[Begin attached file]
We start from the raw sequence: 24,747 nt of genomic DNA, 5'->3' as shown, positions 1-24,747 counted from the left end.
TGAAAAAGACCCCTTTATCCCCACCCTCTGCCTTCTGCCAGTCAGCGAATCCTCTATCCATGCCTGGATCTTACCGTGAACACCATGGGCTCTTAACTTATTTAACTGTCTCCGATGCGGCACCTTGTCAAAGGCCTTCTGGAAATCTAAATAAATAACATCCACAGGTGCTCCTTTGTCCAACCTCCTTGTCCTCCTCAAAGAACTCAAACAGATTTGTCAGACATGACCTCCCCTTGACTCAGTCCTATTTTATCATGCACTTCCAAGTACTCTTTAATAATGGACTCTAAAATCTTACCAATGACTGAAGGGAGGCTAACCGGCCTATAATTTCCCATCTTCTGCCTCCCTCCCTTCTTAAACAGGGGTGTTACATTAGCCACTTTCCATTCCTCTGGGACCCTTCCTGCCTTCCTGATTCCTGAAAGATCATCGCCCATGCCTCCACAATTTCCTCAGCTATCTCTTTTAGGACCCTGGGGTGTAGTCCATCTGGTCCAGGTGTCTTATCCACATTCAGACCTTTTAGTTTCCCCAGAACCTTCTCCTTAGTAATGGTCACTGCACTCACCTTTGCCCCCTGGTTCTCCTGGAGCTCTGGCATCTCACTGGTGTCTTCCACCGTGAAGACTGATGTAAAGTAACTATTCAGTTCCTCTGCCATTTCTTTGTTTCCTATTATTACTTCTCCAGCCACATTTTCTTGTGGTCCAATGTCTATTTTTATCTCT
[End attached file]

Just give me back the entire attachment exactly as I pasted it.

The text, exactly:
We start from the raw sequence: 24,747 nt of genomic DNA, 5'->3' as shown, positions 1-24,747 counted from the left end.
TGAAAAAGACCCCTTTATCCCCACCCTCTGCCTTCTGCCAGTCAGCGAATCCTCTATCCATGCCTGGATCTTACCGTGAACACCATGGGCTCTTAACTTATTTAACTGTCTCCGATGCGGCACCTTGTCAAAGGCCTTCTGGAAATCTAAATAAATAACATCCACAGGTGCTCCTTTGTCCAACCTCCTTGTCCTCCTCAAAGAACTCAAACAGATTTGTCAGACATGACCTCCCCTTGACTCAGTCCTATTTTATCATGCACTTCCAAGTACTCTTTAATAATGGACTCTAAAATCTTACCAATGACTGAAGGGAGGCTAACCGGCCTATAATTTCCCATCTTCTGCCTCCCTCCCTTCTTAAACAGGGGTGTTACATTAGCCACTTTCCATTCCTCTGGGACCCTTCCTGCCTTCCTGATTCCTGAAAGATCATCGCCCATGCCTCCACAATTTCCTCAGCTATCTCTTTTAGGACCCTGGGGTGTAGTCCATCTGGTCCAGGTGTCTTATCCACATTCAGACCTTTTAGTTTCCCCAGAACCTTCTCCTTAGTAATGGTCACTGCACTCACCTTTGCCCCCTGGTTCTCCTGGAGCTCTGGCATCTCACTGGTGTCTTCCACCGTGAAGACTGATGTAAAGTAACTATTCAGTTCCTCTGCCATTTCTTTGTTTCCTATTATTACTTCTCCAGCCACATTTTCTTGTGGTCCAATGTCTATTTTTATCTCT